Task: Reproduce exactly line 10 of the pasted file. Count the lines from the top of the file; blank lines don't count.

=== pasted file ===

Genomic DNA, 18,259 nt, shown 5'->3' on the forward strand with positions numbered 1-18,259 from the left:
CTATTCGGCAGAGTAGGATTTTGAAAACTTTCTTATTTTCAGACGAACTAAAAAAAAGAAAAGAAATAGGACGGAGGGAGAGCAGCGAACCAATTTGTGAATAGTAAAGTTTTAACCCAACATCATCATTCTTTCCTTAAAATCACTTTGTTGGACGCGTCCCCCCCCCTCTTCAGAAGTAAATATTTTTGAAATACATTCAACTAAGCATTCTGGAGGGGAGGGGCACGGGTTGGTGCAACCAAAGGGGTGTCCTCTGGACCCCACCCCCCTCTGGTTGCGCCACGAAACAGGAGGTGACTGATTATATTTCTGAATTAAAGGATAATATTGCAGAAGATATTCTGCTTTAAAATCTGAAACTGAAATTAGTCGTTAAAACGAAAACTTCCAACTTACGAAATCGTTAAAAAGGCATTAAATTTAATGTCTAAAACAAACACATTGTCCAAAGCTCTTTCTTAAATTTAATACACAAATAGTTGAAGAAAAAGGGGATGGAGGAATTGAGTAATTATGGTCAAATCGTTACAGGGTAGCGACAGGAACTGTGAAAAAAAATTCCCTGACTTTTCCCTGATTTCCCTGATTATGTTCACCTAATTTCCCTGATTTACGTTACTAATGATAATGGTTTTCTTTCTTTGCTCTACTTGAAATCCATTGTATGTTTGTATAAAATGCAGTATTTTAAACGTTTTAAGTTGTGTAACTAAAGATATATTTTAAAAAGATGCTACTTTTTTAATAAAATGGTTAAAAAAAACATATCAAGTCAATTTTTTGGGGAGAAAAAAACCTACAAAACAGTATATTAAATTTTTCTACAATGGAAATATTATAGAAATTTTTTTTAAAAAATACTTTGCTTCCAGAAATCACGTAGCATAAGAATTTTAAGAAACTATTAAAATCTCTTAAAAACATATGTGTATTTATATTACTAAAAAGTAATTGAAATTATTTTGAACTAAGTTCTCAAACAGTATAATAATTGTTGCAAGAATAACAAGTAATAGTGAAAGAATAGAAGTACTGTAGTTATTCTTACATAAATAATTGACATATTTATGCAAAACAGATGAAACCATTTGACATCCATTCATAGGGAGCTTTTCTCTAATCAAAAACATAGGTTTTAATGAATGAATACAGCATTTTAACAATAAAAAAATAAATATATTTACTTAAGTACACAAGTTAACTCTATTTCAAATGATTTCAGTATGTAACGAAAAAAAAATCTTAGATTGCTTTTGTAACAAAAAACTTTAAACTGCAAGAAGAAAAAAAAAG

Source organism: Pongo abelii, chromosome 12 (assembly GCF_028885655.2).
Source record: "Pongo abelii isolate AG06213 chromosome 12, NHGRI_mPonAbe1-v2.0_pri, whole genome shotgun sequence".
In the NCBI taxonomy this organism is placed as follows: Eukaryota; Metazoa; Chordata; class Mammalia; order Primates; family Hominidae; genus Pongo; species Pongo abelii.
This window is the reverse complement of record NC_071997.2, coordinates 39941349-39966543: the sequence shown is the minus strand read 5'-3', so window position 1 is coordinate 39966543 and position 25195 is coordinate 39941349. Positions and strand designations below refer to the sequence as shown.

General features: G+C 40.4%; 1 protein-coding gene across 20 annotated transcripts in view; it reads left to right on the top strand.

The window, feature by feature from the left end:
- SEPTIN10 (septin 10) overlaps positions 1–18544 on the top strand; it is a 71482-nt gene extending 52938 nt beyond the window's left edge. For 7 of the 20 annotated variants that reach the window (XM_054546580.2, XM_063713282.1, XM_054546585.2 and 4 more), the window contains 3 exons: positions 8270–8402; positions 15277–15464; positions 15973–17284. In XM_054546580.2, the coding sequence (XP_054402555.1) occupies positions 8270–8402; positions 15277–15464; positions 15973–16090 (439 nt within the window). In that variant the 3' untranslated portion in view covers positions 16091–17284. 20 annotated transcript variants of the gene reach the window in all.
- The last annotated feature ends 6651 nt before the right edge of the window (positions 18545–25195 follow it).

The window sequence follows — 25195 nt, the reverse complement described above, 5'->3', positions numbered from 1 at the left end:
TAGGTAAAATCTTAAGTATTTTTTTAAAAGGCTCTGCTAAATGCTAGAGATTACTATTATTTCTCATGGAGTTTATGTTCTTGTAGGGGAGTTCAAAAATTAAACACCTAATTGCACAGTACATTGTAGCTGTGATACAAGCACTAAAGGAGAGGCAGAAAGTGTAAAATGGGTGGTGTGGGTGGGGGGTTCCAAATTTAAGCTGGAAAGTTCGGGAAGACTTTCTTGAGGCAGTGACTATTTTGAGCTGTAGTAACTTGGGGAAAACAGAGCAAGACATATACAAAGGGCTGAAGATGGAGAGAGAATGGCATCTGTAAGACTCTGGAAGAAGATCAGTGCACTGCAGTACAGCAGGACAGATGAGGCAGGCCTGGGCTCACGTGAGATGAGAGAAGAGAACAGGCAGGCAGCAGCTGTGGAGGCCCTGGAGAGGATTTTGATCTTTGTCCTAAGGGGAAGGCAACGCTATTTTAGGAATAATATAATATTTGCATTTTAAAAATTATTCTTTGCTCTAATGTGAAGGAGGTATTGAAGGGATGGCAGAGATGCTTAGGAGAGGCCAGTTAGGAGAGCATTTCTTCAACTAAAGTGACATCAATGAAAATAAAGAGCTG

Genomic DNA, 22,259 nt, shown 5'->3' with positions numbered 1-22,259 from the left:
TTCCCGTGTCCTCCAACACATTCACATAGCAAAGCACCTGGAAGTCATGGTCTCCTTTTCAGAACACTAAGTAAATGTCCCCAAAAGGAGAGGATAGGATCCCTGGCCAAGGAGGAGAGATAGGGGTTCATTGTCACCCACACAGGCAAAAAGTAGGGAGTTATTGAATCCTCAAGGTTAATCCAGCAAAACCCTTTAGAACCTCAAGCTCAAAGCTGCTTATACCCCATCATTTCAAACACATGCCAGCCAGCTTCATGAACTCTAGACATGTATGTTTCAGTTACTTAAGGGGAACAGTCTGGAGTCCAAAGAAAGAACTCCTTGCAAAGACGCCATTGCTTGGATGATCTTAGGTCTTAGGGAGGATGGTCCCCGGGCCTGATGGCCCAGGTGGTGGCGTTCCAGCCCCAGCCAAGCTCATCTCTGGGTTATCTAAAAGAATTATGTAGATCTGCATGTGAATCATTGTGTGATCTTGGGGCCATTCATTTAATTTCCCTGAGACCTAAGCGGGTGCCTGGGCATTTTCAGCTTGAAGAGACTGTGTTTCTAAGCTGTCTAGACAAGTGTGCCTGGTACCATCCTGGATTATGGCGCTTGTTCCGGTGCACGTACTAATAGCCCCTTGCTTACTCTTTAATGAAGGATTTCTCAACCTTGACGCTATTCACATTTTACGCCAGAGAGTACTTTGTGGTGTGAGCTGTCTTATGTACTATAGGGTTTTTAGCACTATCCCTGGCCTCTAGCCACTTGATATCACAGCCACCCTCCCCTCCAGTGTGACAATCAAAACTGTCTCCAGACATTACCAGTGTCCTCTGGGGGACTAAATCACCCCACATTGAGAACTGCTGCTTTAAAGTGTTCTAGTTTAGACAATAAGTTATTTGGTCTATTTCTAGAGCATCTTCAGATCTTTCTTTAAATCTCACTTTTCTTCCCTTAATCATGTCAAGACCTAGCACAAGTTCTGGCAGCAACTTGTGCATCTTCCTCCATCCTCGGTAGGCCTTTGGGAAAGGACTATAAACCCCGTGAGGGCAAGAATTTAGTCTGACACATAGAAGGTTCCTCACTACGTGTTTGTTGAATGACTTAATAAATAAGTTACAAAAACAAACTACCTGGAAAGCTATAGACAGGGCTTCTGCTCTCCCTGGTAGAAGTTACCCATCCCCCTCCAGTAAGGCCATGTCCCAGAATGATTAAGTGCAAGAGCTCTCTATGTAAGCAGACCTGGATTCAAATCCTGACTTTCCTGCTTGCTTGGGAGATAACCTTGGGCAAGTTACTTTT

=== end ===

- The last annotated feature ends 6651 nt before the right edge of the window (positions 18545–25195 follow it).